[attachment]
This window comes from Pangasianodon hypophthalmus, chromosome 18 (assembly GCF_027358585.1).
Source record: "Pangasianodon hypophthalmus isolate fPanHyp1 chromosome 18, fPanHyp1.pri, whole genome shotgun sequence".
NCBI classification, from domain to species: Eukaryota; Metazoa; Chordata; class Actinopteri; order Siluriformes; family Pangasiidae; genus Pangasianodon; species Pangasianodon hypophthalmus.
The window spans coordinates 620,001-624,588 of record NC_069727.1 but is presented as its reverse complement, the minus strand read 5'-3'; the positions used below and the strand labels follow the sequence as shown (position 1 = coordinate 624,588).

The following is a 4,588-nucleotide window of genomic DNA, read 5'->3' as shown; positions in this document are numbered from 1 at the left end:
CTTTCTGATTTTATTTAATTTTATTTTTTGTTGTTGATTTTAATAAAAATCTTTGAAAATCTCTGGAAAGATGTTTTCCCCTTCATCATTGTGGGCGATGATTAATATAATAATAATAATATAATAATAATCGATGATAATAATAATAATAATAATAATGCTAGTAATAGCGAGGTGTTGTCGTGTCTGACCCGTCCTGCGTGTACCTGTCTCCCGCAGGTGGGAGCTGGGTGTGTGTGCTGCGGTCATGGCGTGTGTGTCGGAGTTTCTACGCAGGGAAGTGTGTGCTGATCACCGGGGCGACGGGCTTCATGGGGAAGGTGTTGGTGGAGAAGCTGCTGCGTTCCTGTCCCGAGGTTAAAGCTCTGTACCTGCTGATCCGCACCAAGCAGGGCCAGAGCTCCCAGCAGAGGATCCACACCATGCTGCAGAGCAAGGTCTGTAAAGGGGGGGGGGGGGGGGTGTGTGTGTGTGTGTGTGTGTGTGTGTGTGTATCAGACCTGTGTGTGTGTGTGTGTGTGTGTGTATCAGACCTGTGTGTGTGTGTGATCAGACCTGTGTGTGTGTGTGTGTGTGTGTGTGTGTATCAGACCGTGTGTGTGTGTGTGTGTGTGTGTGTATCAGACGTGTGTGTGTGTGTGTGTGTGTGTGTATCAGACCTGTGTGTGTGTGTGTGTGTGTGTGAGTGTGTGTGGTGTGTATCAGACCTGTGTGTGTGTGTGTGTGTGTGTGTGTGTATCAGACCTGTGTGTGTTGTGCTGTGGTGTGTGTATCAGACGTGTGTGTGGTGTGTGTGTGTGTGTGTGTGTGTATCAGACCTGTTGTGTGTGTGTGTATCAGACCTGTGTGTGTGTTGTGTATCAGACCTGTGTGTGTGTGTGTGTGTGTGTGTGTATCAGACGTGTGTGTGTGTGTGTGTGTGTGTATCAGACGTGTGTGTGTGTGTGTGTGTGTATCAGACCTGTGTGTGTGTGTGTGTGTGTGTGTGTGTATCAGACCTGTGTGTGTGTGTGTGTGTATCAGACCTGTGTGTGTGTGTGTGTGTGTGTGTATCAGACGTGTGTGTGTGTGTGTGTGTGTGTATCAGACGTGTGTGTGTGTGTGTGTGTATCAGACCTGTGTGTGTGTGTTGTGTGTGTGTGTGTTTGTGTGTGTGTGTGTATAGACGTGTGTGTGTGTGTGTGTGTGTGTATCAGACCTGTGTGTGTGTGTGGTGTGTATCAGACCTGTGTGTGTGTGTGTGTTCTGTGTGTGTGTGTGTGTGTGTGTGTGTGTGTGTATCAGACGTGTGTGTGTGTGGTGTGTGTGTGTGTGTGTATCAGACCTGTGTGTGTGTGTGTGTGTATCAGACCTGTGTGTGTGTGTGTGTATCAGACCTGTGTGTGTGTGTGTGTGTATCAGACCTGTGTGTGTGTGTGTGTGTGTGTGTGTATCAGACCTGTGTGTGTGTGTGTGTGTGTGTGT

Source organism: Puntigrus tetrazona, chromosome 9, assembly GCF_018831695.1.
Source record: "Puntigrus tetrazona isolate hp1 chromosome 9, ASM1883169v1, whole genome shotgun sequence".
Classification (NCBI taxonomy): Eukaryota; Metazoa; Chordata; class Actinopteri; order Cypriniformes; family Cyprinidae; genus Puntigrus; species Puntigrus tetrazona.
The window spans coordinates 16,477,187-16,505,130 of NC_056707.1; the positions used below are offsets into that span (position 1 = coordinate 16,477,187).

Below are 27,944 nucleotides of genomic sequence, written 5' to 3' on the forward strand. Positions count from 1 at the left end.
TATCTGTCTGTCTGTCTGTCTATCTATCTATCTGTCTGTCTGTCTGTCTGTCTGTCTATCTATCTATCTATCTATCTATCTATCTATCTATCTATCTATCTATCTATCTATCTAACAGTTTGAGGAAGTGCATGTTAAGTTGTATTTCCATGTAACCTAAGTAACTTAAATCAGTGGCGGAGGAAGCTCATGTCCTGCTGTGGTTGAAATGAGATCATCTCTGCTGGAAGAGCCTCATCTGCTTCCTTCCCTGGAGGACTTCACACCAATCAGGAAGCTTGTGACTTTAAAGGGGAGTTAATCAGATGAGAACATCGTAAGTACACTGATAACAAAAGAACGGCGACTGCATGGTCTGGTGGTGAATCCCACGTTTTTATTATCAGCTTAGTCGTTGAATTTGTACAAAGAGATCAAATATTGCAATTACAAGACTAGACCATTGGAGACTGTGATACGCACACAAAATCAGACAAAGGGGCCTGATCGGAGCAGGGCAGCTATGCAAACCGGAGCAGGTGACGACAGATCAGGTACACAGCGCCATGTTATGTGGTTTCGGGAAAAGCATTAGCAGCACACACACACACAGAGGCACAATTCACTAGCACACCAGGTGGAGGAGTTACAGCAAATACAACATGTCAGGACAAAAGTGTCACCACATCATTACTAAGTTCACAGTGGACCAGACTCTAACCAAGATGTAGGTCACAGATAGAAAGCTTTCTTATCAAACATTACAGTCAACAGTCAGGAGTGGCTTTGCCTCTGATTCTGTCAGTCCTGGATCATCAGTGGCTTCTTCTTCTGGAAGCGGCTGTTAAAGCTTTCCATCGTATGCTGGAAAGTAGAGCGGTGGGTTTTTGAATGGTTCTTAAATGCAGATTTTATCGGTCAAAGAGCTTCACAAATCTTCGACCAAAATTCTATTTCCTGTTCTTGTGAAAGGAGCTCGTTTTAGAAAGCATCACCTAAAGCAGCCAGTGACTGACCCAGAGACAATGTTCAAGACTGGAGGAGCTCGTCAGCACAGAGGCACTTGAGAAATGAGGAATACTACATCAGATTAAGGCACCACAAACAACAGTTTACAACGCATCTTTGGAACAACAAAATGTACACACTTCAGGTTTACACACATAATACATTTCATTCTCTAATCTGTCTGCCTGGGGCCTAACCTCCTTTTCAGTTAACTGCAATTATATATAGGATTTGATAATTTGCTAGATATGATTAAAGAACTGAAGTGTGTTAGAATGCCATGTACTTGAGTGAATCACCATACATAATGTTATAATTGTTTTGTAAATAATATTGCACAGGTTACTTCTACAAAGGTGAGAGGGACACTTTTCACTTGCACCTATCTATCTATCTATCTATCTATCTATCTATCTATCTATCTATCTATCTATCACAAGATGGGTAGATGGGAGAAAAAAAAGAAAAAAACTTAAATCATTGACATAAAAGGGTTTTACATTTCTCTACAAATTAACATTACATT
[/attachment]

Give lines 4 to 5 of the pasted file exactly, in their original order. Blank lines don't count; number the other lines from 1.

The window spans coordinates 620,001-624,588 of record NC_069727.1 but is presented as its reverse complement, the minus strand read 5'-3'; the positions used below and the strand labels follow the sequence as shown (position 1 = coordinate 624,588).

The following is a 4,588-nucleotide window of genomic DNA, read 5'->3' as shown; positions in this document are numbered from 1 at the left end: